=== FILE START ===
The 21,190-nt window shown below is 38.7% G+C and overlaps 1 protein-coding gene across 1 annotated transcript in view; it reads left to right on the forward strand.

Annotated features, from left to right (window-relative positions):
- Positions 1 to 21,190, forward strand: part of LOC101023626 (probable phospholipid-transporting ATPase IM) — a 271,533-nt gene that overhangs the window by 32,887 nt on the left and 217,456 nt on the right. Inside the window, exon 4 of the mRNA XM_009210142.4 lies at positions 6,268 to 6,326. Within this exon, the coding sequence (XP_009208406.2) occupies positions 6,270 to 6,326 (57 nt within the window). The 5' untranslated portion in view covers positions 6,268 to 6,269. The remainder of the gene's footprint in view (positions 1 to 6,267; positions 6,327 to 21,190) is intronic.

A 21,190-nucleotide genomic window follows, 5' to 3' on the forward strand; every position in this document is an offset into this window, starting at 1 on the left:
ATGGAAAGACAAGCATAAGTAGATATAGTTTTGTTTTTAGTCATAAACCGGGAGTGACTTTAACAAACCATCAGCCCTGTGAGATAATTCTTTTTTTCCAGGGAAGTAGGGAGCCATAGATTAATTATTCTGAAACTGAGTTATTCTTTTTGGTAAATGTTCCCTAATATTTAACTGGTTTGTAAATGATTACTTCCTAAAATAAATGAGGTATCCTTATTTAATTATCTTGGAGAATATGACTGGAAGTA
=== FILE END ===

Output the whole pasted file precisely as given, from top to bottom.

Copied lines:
The 21,190-nt window shown below is 38.7% G+C and overlaps 1 protein-coding gene across 1 annotated transcript in view; it reads left to right on the forward strand.

Annotated features, from left to right (window-relative positions):
- Positions 1 to 21,190, forward strand: part of LOC101023626 (probable phospholipid-transporting ATPase IM) — a 271,533-nt gene that overhangs the window by 32,887 nt on the left and 217,456 nt on the right. Inside the window, exon 4 of the mRNA XM_009210142.4 lies at positions 6,268 to 6,326. Within this exon, the coding sequence (XP_009208406.2) occupies positions 6,270 to 6,326 (57 nt within the window). The 5' untranslated portion in view covers positions 6,268 to 6,269. The remainder of the gene's footprint in view (positions 1 to 6,267; positions 6,327 to 21,190) is intronic.

A 21,190-nucleotide genomic window follows, 5' to 3' on the forward strand; every position in this document is an offset into this window, starting at 1 on the left:
ATGGAAAGACAAGCATAAGTAGATATAGTTTTGTTTTTAGTCATAAACCGGGAGTGACTTTAACAAACCATCAGCCCTGTGAGATAATTCTTTTTTTCCAGGGAAGTAGGGAGCCATAGATTAATTATTCTGAAACTGAGTTATTCTTTTTGGTAAATGTTCCCTAATATTTAACTGGTTTGTAAATGATTACTTCCTAAAATAAATGAGGTATCCTTATTTAATTATCTTGGAGAATATGACTGGAAGTA